Democracy at Work Institute Board President and worker-owner at Opportunity Threads, Molly Hemstreet, spoke at the U.S. Regional World Meeting of Popular Movements in February, a convening of faith and social justice movement leaders. She gave the below address at the meeting.
My name is Molly Hemstreet. I am from Morganton—a town in Western North Carolina.
During the late 1990s to early 2000s our surrounding community lost 47,000 jobs. These were good manufacturing jobs. When my second son was born in the hospital in 2012, 7 of the 15 children in the nursery were addicted to meth. This is something that happens when hope gets turned inside out for a whole community. There is addiction, violence and blaming other communities for one’s hardship.
There are many people, particularly in the southern United States, that have let hopelessness, fear and hate define a story that is one of loss and frustration. This breaks my heart and doesn’t tell a full story.
But it has been in the face economic loss that we asked “how can we bring WORK back differently.” My allies in building a new vision of southern labor are my Mayan, indigenous, immigrant co-workers. Together we have built Opportunity Threads, a strong worker-owned cooperative in the heart of southern textile country. We own our means of production. We are a racially mixed workforce defining a new face of southern labor.
The Catholic Church and the Catholic Campaign for Human Development have been our unrelenting allies in this venture. They have magnified our strength. Now small industrial shops, with workers of all backgrounds, across our region are asking how to convert their shops to be worker-owned. Together we are building an economy for everyone~ one industrial plant at a time.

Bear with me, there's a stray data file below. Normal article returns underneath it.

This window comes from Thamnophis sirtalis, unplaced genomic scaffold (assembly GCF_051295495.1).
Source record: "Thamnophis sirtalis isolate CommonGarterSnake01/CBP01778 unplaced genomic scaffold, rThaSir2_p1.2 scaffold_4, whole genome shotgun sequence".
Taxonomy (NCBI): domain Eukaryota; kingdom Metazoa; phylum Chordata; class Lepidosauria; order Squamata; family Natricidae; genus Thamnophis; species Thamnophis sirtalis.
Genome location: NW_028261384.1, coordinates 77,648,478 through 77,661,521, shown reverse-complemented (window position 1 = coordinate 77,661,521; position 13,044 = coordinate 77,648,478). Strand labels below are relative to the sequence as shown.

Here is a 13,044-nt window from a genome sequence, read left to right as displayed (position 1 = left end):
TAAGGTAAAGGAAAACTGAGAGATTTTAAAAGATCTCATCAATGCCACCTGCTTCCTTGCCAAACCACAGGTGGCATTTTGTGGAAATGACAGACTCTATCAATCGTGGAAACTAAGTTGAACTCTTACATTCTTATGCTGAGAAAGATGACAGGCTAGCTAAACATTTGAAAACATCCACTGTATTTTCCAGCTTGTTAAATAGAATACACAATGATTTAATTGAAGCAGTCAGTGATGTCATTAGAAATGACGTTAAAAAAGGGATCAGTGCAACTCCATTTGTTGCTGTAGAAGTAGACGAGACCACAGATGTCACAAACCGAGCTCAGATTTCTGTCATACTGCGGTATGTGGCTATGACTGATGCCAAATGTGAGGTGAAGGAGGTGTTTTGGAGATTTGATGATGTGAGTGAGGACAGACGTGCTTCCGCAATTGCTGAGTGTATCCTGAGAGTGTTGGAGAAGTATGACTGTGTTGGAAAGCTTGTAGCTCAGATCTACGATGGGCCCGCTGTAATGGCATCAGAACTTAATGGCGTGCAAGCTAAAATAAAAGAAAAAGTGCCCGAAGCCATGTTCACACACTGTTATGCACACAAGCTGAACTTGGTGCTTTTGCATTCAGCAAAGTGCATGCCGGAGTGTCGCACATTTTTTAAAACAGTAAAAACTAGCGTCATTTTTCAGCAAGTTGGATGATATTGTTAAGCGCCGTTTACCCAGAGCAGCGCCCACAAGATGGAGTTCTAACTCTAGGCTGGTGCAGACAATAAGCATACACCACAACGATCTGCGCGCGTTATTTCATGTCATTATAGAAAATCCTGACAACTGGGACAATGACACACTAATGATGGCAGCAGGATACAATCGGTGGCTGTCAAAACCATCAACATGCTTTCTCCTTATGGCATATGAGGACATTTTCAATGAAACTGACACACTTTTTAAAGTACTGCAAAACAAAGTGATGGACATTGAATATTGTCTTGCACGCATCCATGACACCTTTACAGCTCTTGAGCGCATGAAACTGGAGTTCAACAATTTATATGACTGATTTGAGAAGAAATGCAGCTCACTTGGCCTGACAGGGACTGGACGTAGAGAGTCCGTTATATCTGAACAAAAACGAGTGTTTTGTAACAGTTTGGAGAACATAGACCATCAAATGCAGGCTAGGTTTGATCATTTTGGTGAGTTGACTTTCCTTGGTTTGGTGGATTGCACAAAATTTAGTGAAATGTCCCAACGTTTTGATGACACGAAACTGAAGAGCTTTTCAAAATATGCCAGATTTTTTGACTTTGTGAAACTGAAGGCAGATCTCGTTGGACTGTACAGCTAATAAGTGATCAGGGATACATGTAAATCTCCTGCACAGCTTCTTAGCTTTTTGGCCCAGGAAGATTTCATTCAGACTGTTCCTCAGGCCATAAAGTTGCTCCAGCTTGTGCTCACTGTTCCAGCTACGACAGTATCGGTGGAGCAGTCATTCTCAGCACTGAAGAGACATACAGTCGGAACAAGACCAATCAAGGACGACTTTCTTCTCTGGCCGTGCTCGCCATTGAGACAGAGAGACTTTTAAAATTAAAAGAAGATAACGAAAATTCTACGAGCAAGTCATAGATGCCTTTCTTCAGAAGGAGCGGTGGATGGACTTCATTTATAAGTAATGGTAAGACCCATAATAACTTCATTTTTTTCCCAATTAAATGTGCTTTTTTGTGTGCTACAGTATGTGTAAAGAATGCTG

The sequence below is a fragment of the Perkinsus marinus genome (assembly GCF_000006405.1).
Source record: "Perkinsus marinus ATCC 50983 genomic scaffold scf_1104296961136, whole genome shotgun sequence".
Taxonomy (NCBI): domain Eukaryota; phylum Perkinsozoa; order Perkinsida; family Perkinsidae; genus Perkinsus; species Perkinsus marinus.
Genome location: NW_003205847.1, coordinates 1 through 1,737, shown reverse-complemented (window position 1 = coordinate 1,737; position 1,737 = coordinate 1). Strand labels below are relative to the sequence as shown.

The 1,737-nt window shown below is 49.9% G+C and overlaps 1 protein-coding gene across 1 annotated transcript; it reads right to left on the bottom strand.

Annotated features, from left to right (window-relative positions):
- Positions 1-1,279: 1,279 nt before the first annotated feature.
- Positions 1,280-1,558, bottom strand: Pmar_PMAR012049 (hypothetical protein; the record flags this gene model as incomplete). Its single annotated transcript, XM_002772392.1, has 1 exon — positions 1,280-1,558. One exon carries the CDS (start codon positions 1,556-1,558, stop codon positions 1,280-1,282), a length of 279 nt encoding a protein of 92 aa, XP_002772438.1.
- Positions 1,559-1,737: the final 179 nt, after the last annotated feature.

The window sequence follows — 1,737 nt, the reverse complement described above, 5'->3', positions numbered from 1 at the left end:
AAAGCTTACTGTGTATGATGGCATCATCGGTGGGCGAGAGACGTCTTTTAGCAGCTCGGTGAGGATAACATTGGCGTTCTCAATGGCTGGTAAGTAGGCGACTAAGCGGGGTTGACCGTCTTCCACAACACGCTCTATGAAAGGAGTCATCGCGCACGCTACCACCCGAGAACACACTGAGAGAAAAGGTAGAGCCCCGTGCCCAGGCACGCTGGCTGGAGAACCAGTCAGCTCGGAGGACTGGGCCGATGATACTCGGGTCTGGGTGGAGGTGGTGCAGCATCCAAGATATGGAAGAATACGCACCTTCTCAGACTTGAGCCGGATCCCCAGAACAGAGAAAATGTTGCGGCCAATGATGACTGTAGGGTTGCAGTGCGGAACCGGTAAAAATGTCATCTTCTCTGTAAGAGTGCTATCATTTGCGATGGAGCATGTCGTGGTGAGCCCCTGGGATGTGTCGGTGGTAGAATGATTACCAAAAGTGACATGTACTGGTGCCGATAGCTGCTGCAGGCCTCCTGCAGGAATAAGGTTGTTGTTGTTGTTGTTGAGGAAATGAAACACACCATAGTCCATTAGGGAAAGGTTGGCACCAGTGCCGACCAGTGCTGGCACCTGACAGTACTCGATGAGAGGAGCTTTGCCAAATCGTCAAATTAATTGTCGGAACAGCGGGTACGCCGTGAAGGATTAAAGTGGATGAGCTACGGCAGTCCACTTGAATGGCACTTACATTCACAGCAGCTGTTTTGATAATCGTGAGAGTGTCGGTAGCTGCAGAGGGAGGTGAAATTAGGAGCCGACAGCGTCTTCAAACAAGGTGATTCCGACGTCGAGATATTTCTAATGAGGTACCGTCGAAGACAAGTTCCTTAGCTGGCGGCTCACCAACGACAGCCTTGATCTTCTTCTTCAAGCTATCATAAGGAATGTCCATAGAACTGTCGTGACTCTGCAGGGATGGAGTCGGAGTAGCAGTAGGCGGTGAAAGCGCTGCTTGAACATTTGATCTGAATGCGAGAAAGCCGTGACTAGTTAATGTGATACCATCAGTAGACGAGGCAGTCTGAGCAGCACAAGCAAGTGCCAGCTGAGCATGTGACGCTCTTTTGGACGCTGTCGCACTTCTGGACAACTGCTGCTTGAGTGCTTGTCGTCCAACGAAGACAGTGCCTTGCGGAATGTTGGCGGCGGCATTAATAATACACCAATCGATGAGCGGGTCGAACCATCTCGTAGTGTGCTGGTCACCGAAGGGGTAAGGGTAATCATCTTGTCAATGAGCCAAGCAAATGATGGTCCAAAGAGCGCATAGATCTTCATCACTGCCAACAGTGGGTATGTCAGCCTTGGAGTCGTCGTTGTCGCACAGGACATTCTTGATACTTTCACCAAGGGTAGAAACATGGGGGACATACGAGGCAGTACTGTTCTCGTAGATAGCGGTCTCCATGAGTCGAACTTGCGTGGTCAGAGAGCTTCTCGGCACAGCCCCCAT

So, I am here at this Gathering to share our story.
I am here as a rural, southern, white woman to deepen my listening and role as an ally and to lift up my voice as an industrial worker.
I am here to listen and learn on behalf of my fellow delegates that were unable to travel due to presidential executive orders promoting fear and uncertainty.
I am here to remember that the challenges of my community are connected to the challenges of your community. Your solutions are my solutions too.
I am here at this Gathering to implore the faith community to support both the mounting resistance to state-sanctioned discrimination and simultaneously to help build and strengthen a fair economy which creates doorways of opportunity for people on the margins and ceilings of admonishment for those with more than their fair share.
I am here to remember that economic and social solutions must also confront the sickness of racism for those that are sickened by internalized racial superiority and those that suffer exclusion.
I am here at this Gathering to ultimately return to my home stronger, with more ideas, tools, strategies and hope as we work to build a just future for everyone.
I am so thankful to be here and I look forward to meeting all of you.